Toronto, February 18, 2020
The following message was issued by the Canadian International Freight Forwarders Association (CIFFA) on Monday, February 18, 2020:
- A blockade established on February 15 on CN's main line in Vaughan, Ont. (Greater Toronto) was removed on February 16.
- Train service resumed on the CN north line serving the Port of Prince Rupert on February 13.
- CN continues to recover in the west from earlier blockades in New Hazelton, B.C. and Headingley, Man.
- The blockade in Tyendinaga, Ont., is ongoing and CN's network east of Belleville, Ont., remains shut down.
- The blockade in Vancouver has been removed.
- A new blockade has been set up south of Winnipeg, affecting some rail traffic moving south into the United States.
- The blockade on CP's main line south of Montreal is impacting train movements between Montreal and Albany, N.Y. Traffic is building in and around St. Luc with no practical re-routing alternatives. CP has issued an embargo, effective February 17, to control the flow of shipments over this part of network. It affects all shipments routing over the interchanges of St. Jeans, Que., Albany, N.Y.; Whitehall, N.Y.; Schenectady, N.Y.; and Bellows Falls. N.Y."
"CIFFA, Other Supply Chain Associations Urge Government to End Rail Blockades
On February 14, CIFFA joined the Association of Canadian Port Authorities, the Freight Management Association of Canada and the Shipping Federation of Canada in sending a letter to Minister of Transport Marc Garneau to "urge the government to do everything in its power to find a long-term resolution" to the CN rail blockades."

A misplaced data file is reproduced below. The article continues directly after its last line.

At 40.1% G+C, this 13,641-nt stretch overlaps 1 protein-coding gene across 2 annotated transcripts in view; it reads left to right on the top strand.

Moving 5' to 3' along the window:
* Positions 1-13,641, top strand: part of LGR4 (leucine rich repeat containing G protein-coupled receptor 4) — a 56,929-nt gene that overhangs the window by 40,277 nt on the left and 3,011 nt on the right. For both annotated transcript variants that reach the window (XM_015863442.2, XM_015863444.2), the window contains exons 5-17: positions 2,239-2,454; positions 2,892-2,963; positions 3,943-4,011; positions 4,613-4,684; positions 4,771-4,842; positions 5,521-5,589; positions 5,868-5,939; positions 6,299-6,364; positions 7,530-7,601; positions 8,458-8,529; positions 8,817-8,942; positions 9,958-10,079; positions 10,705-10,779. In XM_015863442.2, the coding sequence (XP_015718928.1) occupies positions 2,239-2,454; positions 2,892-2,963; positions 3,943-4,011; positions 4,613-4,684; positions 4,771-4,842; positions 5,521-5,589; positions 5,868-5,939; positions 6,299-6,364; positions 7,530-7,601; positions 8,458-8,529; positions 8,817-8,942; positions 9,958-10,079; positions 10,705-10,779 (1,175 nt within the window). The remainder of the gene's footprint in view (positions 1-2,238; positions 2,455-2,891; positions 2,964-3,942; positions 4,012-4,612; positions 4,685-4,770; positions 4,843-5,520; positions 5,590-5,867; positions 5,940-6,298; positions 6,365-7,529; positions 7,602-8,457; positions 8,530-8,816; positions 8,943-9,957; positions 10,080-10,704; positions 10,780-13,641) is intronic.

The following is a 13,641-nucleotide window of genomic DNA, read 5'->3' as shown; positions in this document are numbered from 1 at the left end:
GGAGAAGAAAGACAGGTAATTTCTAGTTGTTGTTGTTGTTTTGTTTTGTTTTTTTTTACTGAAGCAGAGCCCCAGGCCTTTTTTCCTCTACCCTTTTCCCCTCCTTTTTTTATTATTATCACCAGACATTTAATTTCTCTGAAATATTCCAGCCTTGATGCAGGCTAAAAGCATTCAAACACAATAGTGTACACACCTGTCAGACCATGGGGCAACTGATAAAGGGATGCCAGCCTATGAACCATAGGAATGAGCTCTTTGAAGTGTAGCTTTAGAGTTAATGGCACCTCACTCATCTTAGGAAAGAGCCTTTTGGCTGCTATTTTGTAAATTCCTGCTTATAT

"Industry Warns of Empty Shelves as CN Rail Blockade Continues
Sectors from retail to oil and gas are calling on governments to resolve the dispute with anti-pipeline protesters as the rail blockade threatens shortages of groceries, propane, drinking water and other goods.
Canadian Propane Association CEO Nathalie St-Pierre says wholesalers in the Maritimes have already begun to ration distribution, while truck line-ups for the fuel in Sarnia, Ont., are now up to 10 hours long as water treatment plants, hospitals, farmers and rural residents await more shipments.
Drinking water could also fall into short supply if chlorine for water treatment stays off the tracks, according to chemical distribution trade group Responsible Distribution Canada.
"If something doesn't happen now, we're going to start seeing municipalities in Ontario beginning to have boil-water advisories going out," said president Cathy Campbell.
Read more in an article from CityNews."
"Trudeau Confers with Cabinet Ministers as Rail Blockades Continue
Prime Minister Justin Trudeau was in talks over the weekend with federal cabinet ministers, as protesters opposed to a pipeline project in British Columbia continued to halt train service across parts of the country.
Indigenous Services Minister Marc Miller said during an appearance on CTV's "Question Period" on Sunday that he believes a peaceful resolution can be reached, as he pointed to the Oka and Ipperwash crises as reasons why dialogue is preferable over police intervention.
Miller said the economy is suffering as a result of the blockades, but the government's response is a test of Canada's ability to find peaceful resolutions to such disputes.
The PMO announced that Trudeau was to convene the Incident Response Group on Monday. The group was described upon its inception in 2018 as a "dedicated, emergency committee that will convene in the event of a national crisis or during incidents elsewhere that have major implications for Canada."
Read more in an article from Canadian Shipper."
We are continuing to monitor this situation and will advise accordingly.
For more information, please call David Lychek, Manager – Ocean & Air Services at (905) 882-4880, ext. 1207.